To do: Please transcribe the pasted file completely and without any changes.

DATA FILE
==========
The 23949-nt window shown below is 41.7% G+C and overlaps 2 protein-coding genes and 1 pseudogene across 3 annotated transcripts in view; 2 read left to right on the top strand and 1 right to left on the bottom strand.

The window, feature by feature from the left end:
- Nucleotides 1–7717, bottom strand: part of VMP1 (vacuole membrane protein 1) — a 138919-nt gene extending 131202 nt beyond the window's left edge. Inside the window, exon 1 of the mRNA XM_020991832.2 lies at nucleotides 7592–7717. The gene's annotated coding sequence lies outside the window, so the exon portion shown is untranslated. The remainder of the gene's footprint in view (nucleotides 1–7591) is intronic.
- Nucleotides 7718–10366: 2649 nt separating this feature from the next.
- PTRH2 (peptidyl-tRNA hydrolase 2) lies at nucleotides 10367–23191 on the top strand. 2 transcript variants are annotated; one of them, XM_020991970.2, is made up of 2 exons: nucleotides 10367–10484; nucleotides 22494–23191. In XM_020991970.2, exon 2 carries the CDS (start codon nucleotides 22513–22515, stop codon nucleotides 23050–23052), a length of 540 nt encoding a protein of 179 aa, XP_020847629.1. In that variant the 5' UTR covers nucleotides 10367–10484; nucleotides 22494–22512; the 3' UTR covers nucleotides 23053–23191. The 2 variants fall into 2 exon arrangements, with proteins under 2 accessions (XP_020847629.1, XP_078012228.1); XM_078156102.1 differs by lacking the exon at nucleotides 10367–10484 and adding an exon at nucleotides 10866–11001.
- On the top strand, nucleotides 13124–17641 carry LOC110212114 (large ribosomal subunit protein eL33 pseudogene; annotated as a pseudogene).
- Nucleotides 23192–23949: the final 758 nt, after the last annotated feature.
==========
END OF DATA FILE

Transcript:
The 23949-nt window shown below is 41.7% G+C and overlaps 2 protein-coding genes and 1 pseudogene across 3 annotated transcripts in view; 2 read left to right on the top strand and 1 right to left on the bottom strand.

The window, feature by feature from the left end:
- Nucleotides 1–7717, bottom strand: part of VMP1 (vacuole membrane protein 1) — a 138919-nt gene extending 131202 nt beyond the window's left edge. Inside the window, exon 1 of the mRNA XM_020991832.2 lies at nucleotides 7592–7717. The gene's annotated coding sequence lies outside the window, so the exon portion shown is untranslated. The remainder of the gene's footprint in view (nucleotides 1–7591) is intronic.
- Nucleotides 7718–10366: 2649 nt separating this feature from the next.
- PTRH2 (peptidyl-tRNA hydrolase 2) lies at nucleotides 10367–23191 on the top strand. 2 transcript variants are annotated; one of them, XM_020991970.2, is made up of 2 exons: nucleotides 10367–10484; nucleotides 22494–23191. In XM_020991970.2, exon 2 carries the CDS (start codon nucleotides 22513–22515, stop codon nucleotides 23050–23052), a length of 540 nt encoding a protein of 179 aa, XP_020847629.1. In that variant the 5' UTR covers nucleotides 10367–10484; nucleotides 22494–22512; the 3' UTR covers nucleotides 23053–23191. The 2 variants fall into 2 exon arrangements, with proteins under 2 accessions (XP_020847629.1, XP_078012228.1); XM_078156102.1 differs by lacking the exon at nucleotides 10367–10484 and adding an exon at nucleotides 10866–11001.
- On the top strand, nucleotides 13124–17641 carry LOC110212114 (large ribosomal subunit protein eL33 pseudogene; annotated as a pseudogene).
- Nucleotides 23192–23949: the final 758 nt, after the last annotated feature.